Gondek agreed with Chamber CEO Deborah Yedlin’s characterization, that declaring a climate emergency is “table stakes” for a municipality like Calgary.

“You have to use the words climate emergency to be taken seriously,” the mayor said.

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“We have a very hard time understanding that things transition over time, and declaring the climate emergency means that you are committed to that transition over time. That’s what we’re demonstrating as a municipality and that’s what the energy sector is committed to as well: a transition over time.”

Gondek reiterated her support for small business in the city, saying council is working to make Calgary “the best place for small business” by ensuring fair tax rates, reducing city bureaucracy, building out transportation infrastructure and investing in the downtown core.

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Calgary’s film and television industry is booming: IATSE president – Nov 17, 2021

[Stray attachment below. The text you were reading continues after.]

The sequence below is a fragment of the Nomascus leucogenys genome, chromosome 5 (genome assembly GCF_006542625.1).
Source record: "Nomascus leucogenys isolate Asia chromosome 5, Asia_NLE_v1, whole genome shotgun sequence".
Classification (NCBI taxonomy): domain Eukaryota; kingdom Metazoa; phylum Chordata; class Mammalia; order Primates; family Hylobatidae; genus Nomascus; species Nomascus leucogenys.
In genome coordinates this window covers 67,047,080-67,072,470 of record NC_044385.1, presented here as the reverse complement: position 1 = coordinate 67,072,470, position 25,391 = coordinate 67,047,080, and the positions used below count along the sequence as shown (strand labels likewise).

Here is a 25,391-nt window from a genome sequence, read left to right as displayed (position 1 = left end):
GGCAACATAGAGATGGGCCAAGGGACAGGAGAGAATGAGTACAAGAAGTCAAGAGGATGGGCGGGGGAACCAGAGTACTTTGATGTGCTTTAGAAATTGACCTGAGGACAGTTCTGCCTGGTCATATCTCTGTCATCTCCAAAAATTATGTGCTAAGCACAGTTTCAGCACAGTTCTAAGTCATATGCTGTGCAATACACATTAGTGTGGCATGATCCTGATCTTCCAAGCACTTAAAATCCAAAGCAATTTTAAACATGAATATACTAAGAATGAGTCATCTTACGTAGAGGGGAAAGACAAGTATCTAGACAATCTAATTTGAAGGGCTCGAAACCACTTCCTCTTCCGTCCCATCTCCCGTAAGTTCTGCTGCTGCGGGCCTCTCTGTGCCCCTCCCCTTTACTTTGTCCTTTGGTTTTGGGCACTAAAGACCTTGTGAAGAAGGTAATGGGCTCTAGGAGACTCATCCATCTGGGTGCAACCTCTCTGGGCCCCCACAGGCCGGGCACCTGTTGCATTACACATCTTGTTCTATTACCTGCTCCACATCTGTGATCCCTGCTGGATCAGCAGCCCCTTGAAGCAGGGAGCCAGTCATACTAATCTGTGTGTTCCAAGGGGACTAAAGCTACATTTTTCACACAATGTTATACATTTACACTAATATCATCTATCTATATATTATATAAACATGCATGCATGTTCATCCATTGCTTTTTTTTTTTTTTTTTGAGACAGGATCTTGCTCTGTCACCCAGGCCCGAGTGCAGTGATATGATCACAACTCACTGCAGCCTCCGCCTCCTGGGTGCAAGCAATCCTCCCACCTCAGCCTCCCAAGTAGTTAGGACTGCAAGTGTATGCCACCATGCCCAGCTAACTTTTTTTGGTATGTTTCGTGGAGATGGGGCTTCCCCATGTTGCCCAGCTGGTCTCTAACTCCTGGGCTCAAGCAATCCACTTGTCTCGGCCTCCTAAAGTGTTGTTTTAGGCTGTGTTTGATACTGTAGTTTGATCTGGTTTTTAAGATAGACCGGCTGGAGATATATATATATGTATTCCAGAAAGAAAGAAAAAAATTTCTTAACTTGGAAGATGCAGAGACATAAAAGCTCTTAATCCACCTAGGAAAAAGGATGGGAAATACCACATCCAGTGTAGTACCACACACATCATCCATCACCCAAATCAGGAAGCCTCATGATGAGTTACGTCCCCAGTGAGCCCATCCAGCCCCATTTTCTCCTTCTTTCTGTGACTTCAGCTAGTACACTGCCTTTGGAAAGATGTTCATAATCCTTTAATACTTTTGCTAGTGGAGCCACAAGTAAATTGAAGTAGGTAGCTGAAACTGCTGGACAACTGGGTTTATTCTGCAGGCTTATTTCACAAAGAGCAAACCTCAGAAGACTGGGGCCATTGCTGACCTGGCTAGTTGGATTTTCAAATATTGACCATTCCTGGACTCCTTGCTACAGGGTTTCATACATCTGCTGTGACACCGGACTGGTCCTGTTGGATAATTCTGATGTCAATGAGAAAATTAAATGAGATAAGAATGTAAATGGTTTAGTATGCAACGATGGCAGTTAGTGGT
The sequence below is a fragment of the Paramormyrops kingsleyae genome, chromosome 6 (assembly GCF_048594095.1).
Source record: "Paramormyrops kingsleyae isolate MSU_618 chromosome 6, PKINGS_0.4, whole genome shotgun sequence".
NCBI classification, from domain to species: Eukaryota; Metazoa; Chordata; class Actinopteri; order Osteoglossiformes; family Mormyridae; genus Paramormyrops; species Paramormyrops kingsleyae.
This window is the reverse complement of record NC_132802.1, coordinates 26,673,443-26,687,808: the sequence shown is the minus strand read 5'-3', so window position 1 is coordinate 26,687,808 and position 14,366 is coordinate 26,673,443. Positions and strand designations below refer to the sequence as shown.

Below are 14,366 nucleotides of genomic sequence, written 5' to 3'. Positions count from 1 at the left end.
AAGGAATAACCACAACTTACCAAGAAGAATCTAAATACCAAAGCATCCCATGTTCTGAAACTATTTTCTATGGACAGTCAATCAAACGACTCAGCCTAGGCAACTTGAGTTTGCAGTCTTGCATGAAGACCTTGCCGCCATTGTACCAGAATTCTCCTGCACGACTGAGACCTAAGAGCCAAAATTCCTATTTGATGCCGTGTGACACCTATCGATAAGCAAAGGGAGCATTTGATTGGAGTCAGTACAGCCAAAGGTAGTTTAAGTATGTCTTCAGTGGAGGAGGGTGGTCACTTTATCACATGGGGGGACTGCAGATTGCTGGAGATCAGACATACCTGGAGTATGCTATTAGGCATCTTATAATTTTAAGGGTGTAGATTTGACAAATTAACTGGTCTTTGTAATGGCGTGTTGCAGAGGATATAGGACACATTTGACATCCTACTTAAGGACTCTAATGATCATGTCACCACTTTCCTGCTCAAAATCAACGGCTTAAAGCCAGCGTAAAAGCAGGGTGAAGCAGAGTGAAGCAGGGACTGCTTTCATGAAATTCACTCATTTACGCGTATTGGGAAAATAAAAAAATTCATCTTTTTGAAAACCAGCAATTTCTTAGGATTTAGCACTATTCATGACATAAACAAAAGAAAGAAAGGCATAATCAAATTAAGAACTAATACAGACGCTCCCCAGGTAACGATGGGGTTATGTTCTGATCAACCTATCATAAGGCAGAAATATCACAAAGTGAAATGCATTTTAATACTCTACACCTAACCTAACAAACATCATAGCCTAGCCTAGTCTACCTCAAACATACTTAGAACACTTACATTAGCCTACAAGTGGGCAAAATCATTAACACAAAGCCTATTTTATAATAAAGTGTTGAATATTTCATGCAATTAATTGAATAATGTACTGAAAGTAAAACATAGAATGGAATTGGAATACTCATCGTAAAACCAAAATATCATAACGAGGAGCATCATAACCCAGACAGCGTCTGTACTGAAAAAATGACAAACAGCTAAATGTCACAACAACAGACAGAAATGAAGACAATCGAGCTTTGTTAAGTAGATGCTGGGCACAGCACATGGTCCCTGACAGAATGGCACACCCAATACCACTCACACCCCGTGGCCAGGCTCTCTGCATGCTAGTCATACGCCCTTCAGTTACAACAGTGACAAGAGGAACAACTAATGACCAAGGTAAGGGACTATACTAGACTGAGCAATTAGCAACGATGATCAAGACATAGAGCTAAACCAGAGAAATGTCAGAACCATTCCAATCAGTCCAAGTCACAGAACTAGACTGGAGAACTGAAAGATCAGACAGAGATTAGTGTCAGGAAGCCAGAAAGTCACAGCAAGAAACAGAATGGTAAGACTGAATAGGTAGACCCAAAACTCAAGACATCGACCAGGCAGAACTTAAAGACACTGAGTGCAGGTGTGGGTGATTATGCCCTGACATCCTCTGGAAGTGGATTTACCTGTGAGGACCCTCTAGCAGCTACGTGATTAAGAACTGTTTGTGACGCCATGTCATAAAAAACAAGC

The mayor also said that governments need to continue investing in the increasingly pressured non-profit sector.

“I am no longer comfortable with this idea that a certain order of government has a certain responsibility,” Gondek said. “I think it’s going to be incredibly important moving forward to understand that federal, provincial and municipal governments must work together to address issues like homelessness to address issues of poverty and mental health. Because we, locally, see it in front of us.”

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Read more: City of Calgary on standby to send help to areas impacted by floods in B.C.

With overland shipping routes from the Port of Vancouver to the interior of B.C. and onwards to Alberta knocked out due to flooding, Gondek said it might be time to reconsider reliance on the international supply chain.

“We have relied very, very heavily on global players and external ports to provide us with the things that we need,” she said. “If you talk to the experts in supply chain and logistics in our city — and there’s a network of them — they’re telling us that’s come at a grave cost.

“So I think we need to rethink how we manufacture goods in our own country, and I think we need to understand that the cost of that will be higher than going out internationally, but it might give us some of the stability and predictability that we need.”

Budget Adjustments 

Gondek’s address to the business community comes days ahead of budget deliberations at city hall.